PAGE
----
In Gideon v. Wainwright, the Supreme Court held that defendants in felony cases have an absolute right to counsel. Similarly, in Swidler and Berlin et al v. United States, the Supreme Court ruled that a confidential attorney-client communication survives the death of the client. This applies even if the communication has substantial importance to a State’s criminal investigation.

The American Bar Association has also put special emphasis on the attorney-client relationship in its Model Rules of Professional Conduct. For example, Rule 1.6 requires lawyers to maintain the confidentiality of disclosures made by clients. The only exceptions are in limited and specific situations.

The ABA’s reason for putting in Rule 1.6 is a recognition that clients have to trust that their lawyers will keep their communications confidential. “This contributes to the trust that is the hallmark of the client-lawyer relationship. As a result, the client feels encouraged to seek legal assistance and to communicate fully and frankly with the lawyer even as to embarrassing or legally damaging subject matter.”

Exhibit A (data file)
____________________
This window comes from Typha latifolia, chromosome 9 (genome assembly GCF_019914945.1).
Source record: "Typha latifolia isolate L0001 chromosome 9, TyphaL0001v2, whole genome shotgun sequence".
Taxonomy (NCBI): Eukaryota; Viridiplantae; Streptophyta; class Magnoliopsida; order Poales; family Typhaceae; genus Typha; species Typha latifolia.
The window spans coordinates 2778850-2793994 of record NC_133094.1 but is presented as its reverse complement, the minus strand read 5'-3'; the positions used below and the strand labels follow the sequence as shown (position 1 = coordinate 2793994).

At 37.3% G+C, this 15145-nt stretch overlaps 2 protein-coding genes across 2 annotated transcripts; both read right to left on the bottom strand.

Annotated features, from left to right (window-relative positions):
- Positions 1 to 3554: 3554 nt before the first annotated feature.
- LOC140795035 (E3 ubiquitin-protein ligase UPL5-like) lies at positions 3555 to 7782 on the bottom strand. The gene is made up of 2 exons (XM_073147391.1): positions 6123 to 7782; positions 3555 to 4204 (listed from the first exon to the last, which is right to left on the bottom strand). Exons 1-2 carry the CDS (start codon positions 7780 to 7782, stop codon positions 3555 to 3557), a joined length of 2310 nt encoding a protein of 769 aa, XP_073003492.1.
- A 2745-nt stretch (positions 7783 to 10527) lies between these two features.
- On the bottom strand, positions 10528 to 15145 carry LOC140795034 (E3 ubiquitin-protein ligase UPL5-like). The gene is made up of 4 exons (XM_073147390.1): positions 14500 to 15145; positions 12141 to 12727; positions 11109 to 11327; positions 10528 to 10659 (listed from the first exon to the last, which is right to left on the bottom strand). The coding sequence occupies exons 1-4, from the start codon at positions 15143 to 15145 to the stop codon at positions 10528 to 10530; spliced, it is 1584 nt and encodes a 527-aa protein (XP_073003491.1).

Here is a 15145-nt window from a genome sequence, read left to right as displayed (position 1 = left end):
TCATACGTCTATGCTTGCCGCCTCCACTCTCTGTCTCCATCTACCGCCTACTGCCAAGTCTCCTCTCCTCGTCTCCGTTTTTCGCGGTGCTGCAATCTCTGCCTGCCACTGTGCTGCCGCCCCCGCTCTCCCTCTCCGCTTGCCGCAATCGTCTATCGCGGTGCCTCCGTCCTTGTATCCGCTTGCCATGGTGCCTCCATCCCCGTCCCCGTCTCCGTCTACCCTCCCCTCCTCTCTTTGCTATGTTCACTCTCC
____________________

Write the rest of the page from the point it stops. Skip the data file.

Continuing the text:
The Supreme Court Leak Raises Confidentiality Questions

During the course of a criminal defense case, a defendant will share many details of her life. These can be difficult or painful to discuss. And they can include things like personal finances, sexual relationships and specific details of the crime alleged. It is difficult (if not impossible) to defend a person if the client is reluctant to be honest. This is especially important if the defendant has been charged with a particularly heinous or notorious crime.